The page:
Patrice Louvet, vice president of Global Hair Colorants for Procter & Gamble Co., has been named vice president, future strategy and growth, of Global Prestige Products.
This story first appeared in the May 5, 2008 issue of WWD. Subscribe Today.
Louvet will move from Stamford, Conn., to Geneva for the newly created role and will report to Hartwig Langer, president, Global Prestige Products.
Louvet will be succeeded by Alex Sabbag, currently marketing director for Pantene, hair colorants, Herbal Essences and conditioner for the Central and Eastern Europe, Middle East and Africa Hair Care Global Business unit. Sabbag’s new title will be general manager, Global Colorants Brand Franchise Leader. The changes will take effect July 2008.
— Andrea Nagel
Estée Lauder Goes Virtual
The Estée Lauder Cos. is aiming to raise fragrance sales by promoting the category in a virtual universe.
The beauty giant has teamed up with Facebook to tout its products in SuperPoke, a program on the social networking site. “Poking” is said to be one of the most viral activities on Facebook, with a reported 15 million users and an average 100 pokes per second.
This week, Facebook added a number of new virtual activities — which range from blowing kisses to throwing Easter eggs — to its lineup, and that’s where Lauder comes in. A new “send message in a bottle” allows users to remind others that Mother’s Day is imminent — and puts forth a list of Lauder-owned fragrances, such as DKNY Be Delicious, Tommy Hilfiger Dreaming and Island Michael Kors Capri, along with coupon codes and special gift offers. P&G, Fekkai Look to Future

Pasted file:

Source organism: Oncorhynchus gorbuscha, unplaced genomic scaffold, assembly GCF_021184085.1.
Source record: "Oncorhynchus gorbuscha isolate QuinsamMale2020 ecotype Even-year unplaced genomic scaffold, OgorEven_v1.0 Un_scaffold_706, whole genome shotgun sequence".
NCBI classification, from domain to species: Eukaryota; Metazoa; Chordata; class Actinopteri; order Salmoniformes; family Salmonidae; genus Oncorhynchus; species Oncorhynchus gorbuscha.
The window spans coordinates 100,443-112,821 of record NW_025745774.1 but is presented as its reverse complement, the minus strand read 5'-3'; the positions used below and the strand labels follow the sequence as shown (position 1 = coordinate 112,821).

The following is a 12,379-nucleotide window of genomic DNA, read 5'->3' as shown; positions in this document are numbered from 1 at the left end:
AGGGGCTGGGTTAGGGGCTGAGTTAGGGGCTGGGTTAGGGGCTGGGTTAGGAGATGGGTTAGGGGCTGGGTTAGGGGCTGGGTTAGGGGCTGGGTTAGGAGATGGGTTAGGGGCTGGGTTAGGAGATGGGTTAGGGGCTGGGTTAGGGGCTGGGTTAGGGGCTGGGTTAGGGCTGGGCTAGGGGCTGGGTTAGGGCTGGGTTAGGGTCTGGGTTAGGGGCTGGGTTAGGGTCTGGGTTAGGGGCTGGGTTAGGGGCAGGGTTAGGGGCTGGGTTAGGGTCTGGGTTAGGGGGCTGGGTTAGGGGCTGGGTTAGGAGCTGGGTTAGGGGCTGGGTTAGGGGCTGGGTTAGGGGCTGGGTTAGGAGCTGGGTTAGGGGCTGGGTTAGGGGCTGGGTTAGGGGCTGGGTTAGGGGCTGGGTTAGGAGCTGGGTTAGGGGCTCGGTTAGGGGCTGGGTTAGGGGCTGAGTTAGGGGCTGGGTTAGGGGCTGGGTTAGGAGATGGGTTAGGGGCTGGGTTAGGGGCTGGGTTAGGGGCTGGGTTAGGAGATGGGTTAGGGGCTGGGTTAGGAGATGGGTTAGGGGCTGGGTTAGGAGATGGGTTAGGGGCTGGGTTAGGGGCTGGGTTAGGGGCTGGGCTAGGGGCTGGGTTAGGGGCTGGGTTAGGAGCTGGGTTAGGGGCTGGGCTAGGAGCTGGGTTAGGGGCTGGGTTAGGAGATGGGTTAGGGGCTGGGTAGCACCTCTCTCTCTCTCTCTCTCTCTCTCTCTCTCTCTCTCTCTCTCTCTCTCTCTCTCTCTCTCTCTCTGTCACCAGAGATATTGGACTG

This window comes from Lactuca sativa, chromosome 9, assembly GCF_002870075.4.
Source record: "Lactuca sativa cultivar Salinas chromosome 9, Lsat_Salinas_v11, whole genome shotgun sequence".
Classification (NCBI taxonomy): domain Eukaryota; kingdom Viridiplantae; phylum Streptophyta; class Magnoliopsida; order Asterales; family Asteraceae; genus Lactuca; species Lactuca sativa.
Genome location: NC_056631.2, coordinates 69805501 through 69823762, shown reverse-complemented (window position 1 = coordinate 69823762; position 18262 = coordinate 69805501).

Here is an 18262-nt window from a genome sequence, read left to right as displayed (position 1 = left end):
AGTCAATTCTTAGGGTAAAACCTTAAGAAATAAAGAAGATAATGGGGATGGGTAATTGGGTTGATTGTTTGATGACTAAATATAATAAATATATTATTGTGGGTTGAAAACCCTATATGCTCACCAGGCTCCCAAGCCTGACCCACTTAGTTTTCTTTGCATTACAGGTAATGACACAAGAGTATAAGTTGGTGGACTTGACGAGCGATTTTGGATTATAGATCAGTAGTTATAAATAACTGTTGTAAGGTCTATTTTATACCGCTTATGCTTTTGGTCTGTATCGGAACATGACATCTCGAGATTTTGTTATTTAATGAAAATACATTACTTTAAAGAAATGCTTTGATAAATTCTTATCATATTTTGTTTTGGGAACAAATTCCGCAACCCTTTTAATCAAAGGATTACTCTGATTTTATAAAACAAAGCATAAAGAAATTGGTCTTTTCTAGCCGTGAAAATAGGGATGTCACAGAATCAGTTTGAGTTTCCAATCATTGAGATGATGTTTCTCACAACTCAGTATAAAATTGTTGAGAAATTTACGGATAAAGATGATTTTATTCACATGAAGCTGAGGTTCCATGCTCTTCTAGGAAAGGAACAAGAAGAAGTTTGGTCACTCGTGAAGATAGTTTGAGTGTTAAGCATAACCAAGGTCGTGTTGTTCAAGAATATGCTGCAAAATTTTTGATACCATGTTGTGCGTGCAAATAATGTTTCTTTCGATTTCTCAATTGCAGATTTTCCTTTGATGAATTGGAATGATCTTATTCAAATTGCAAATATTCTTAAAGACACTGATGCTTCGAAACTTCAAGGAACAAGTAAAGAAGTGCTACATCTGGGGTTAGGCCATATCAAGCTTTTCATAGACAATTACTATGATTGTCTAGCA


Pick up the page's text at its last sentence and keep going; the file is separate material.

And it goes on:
Craig Bahner, Procter & Gamble’s vice president and general manager for North American hair care, seems excited about the upmarket possibilities presented by the latest addition to his stable, Frédéric Fekkai.
On Thursday, the day P&G closed the previously announced acquisition, Bahner sketched out some thoughts on how Fekkai will fit into Bahner’s flotilla, consisting of a collection of professional and mass market retail brands. “We have a strong presence in retail hair care,” he said, “and a strong presence in professional. But we didn’t really have a presence in the prestige segment.”
Bahner praised Fekkai for pioneering a position in the department store market for hair with a North American distribution of 3,579 doors. When asked about speculation that P&G will develop a Fekkai hair coloring line, Bahner said the company has not even begun to formulate product development strategy. But he said the firm definitely would continue to operate Fekkai’s salon business as a source of authority and inspiration as well as a laboratory for product development. He said P&G is committed to the eight Fekkai salons already open and the ninth unit that is being planned for an October opening in the Neiman Marcus in Union Square in San Francisco. “But you will not see 500 Fekkai salons,” he quickly added, stressing that P&G is not interested in being seen as a salon operator.
Fekkai, the founder of his company who has been named brand architect, said the eighth salon opened Wednesday in Greenwich, Conn., with a bumper crop of 34 appointments. By comparison, he noted, one of his Los Angeles salons previously opened with only three customers on the first day. “It’s a great way to feel the pulse [of new product ideas] and what the customer wants done for her hair,” he said, adding that it also creates new awareness.
Fekkai and P&G declined to discuss dollars. But in the past, the Fekkai business has been estimated at $100 million in sales volume for 2007. While the purchase also was not discussed, industry sources estimate that P&G may have acquired the brand from Catterton Partners for $300 million to $400 million.